Letter IEDI n. 1150—The reaction of FDI in Brazil and in the world
The latest edition of the World Investment Report, a UNCTAD document on foreign direct investments (FDI), brought the 2021 data, allowing to update the world rankings of the largest FDI recipients and of the top FDI sources.
Worldwide, FDI inflows totaled US$1.58 trillion in 2021, a +64.3% increase over the previous year. This amount even exceeded the pre-pandemic levels, just above US$1.4 trillion in both 2018 and 2019.
Developed countries were the group that grew the most, registering a +133.6% high compared to 2020. FDI going to the set of developing countries, in turn, rose by +30%.
Despite this recent disparity in the pace of expansion, FDI to developing countries accounted for the largest share of the world total. The amount of US$837 billion obtained by these nations in 2021 was a record and represented 53% of world FDI. Developed countries received US$746 billion in FDI or 47% of the total.
In terms of regions, FDI inflows grew more in developed countries (134%) than in developing countries (30%), reaching, respectively, US$746 billion and US$837 billion in 2021.
In particular, among developed nations, the flows to the United States stand out, more than doubling between 2020 and 2021: from US$150.8 billion to US$367.4 billion. In nominal terms, this was the third highest FDI value ever recorded by the US, below 2015 and 2016 only. Thus, the US consolidated itself at the top of the ranking of the largest FDI recipients.
China, on the other hand, ranked 2nd in the 2021 FDI destination ranking, recording an amount of US$181 billion, which, despite the +21.2% growth in relation to 2020, represented less than half the flow of FDI into the US.
In terms of FDI attraction, Brazil stood out far ahead of China and the world total in 2021. Compared to the previous year, we presented a jump of +78.6%, driving the performance of Latin America as a whole (+56%). As a result, we rose three positions in UNCTAD's international FDI table: from 9th place in 2020 to 6th in 2021.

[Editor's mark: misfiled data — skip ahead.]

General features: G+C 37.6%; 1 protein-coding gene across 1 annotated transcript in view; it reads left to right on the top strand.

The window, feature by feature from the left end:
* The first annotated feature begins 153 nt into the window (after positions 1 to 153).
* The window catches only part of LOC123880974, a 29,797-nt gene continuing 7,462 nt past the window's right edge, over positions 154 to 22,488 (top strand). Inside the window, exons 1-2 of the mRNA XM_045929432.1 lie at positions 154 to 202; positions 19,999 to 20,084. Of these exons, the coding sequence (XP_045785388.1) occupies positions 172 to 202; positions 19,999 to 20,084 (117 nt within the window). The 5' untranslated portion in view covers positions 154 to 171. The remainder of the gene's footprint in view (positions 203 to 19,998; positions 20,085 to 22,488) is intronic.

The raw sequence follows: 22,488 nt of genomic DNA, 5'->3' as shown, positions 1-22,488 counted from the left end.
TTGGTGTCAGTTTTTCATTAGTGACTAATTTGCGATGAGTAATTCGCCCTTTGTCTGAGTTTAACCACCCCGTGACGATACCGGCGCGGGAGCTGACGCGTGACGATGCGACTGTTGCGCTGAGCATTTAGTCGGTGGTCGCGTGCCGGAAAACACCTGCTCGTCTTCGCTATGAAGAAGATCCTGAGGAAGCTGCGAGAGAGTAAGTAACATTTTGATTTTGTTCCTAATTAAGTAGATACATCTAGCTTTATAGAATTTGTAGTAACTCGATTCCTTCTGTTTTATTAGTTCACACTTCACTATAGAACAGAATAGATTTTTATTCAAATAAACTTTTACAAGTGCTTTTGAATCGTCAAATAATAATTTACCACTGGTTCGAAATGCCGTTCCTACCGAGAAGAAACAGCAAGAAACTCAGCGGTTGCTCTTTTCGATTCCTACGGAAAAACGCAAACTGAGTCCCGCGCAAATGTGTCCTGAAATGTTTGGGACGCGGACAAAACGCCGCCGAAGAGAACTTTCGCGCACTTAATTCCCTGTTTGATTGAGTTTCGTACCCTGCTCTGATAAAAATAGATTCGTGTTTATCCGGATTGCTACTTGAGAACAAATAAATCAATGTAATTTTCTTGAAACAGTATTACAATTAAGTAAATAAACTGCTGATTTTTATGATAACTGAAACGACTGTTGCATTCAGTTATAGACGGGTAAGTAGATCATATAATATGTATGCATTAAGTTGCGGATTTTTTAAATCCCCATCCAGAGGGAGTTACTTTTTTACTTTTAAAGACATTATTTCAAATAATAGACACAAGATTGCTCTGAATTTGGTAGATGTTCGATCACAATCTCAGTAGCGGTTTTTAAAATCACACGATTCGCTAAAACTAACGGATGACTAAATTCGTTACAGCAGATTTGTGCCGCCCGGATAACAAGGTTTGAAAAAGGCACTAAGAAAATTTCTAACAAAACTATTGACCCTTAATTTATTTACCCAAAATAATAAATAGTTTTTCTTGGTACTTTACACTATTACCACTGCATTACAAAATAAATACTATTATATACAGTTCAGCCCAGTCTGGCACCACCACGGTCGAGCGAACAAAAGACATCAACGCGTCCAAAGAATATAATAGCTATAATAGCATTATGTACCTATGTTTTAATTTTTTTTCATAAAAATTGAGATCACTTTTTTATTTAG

The amount reached last year, US$50 billion, in addition to being less than 1/3 of FDI's flows into China, continued below the pre-pandemic figure. It was 23% lower than the FDI received in 2019 and 15.7% below the average level for the 5 years prior to the pandemic (US$59.3 billion between 2015 and 2019). That is, there is a recovery; however, it is partial.
In Brazil, according to UNCTAD, the entry of FDI was mainly intended for agribusiness, the automotive sector, electronics manufacturing, information technology and financial services. The values of the announced greenfield projects and international project finance operations in the country increased +35% and +32%, respectively, between 2020 and 2021.
UNCTAD also highlighted some operations for their individual amounts, such as the initial contribution of Bravo Motor (USA) to a US$4.4 billion greenfield project to produce electric vehicles, batteries and components, and the international project finance for the construction of a 2 GW offshore wind farm for US$5.9 billion, sponsored by Ocean Winds (Spain). As UNCTAD emphasizes, the privatization of the electricity sector should continue to be one of the main channels for FDI to flow into Brazil in 2022.
As for FDI outflows, the value in developed economies more than doubled, from US$408 billion in 2020 to US$1.3 trillion in 2021, under great US influence (+72%), expanding the share of this group to 75% of total global FDI outflows. The US was the largest source of FDI in the world, followed by Germany and Japan.
Developing countries' FDI outflows rose +17.8%, constrained by the reduction seen in China (-5.5%) and also in Hong Kong (-13.2%). Thus, from 2020 to 2021, China fell from 2nd to 4th in the ranking of top FDI sources and Hong Kong from 4th to 7th.
For 2022, UNCTAD argues that the war in Ukraine is likely to shake the trajectory of international business and cross-border investments not only in the region directly involved in the conflict. According to the institution, with a lengthy conflict, there are risks of a triple—food, energy and financial—crisis, boosting inflation, inducing interest rates hikes and aggravating debt spirals.
UNCTAD also mentions the new COVID-19 outbreaks in China, which have caused blockages in some strategic areas of global value chains, and should negatively impact world FDI.